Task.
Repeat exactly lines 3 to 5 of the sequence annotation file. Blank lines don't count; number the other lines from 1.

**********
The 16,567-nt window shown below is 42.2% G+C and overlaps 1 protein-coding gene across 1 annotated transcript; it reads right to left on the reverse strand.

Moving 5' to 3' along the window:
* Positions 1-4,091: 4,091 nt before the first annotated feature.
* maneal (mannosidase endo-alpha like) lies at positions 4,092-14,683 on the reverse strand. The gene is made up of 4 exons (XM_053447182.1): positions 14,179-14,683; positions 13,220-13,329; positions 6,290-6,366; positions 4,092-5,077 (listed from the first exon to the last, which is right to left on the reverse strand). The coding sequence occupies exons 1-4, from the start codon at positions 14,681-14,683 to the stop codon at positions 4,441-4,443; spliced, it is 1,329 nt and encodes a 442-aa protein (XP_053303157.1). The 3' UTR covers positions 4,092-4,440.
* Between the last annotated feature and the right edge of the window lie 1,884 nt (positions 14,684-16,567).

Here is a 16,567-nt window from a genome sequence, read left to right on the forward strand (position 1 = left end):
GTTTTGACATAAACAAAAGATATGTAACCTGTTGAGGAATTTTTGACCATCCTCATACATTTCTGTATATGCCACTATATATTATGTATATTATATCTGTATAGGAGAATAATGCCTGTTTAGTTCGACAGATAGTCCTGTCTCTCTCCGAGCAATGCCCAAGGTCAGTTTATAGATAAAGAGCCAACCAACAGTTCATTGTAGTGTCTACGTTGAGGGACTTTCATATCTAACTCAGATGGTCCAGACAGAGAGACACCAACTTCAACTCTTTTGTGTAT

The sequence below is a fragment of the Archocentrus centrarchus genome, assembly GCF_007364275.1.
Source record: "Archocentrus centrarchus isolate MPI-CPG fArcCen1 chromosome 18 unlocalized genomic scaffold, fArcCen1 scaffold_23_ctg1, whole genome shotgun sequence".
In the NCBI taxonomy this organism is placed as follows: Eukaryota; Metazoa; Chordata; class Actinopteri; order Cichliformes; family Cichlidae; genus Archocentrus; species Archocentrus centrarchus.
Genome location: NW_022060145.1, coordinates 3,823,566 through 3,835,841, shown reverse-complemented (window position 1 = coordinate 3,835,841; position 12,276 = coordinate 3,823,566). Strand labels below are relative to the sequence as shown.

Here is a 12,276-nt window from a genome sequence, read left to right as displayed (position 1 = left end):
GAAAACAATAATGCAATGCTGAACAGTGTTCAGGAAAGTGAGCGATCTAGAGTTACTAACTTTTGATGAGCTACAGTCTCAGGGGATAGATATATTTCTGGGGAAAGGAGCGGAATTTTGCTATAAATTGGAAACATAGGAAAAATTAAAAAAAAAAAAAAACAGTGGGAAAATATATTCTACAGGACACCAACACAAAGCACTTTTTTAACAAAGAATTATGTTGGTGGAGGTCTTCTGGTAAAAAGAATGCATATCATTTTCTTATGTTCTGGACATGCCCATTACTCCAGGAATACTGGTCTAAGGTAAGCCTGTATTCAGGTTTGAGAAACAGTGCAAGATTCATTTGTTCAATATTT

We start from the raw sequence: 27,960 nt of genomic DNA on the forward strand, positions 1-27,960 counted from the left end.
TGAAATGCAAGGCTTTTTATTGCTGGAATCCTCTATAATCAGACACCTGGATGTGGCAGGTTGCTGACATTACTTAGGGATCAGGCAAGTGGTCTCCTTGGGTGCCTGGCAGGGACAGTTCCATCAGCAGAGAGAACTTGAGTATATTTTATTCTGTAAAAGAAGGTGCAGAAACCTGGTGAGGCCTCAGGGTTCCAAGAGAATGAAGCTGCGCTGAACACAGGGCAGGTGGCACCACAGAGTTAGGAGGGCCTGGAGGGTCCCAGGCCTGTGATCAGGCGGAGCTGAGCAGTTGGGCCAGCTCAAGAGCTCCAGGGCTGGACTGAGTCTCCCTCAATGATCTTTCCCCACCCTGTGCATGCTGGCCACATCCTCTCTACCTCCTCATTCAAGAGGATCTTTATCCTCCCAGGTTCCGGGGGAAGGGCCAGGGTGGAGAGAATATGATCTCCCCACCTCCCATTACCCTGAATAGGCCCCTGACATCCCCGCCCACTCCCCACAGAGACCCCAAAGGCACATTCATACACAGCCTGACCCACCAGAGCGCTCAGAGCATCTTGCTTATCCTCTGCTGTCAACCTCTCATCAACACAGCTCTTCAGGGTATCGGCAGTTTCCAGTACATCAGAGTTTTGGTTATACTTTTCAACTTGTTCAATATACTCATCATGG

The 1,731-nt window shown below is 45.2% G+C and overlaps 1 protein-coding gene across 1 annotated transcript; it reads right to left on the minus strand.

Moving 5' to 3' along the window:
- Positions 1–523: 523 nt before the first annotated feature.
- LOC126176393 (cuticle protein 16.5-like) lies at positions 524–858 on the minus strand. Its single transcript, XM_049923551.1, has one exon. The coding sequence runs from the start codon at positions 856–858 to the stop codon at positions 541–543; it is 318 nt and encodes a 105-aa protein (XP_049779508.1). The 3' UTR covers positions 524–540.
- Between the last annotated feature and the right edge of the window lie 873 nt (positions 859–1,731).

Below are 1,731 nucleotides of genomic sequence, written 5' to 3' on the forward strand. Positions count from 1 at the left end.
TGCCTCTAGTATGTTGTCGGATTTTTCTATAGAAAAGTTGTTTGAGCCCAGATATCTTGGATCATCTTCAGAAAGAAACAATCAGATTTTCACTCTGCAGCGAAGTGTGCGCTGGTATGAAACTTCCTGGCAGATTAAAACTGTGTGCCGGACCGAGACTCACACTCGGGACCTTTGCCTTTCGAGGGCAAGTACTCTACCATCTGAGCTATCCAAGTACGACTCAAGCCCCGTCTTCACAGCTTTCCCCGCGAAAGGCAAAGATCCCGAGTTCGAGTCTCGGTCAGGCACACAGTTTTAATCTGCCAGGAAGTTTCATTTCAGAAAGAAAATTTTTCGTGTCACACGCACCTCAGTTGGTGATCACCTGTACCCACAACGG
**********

* Positions 1-4,091: 4,091 nt before the first annotated feature.
* maneal (mannosidase endo-alpha like) lies at positions 4,092-14,683 on the reverse strand. The gene is made up of 4 exons (XM_053447182.1): positions 14,179-14,683; positions 13,220-13,329; positions 6,290-6,366; positions 4,092-5,077 (listed from the first exon to the last, which is right to left on the reverse strand). The coding sequence occupies exons 1-4, from the start codon at positions 14,681-14,683 to the stop codon at positions 4,441-4,443; spliced, it is 1,329 nt and encodes a 442-aa protein (XP_053303157.1). The 3' UTR covers positions 4,092-4,440.
* Between the last annotated feature and the right edge of the window lie 1,884 nt (positions 14,684-16,567).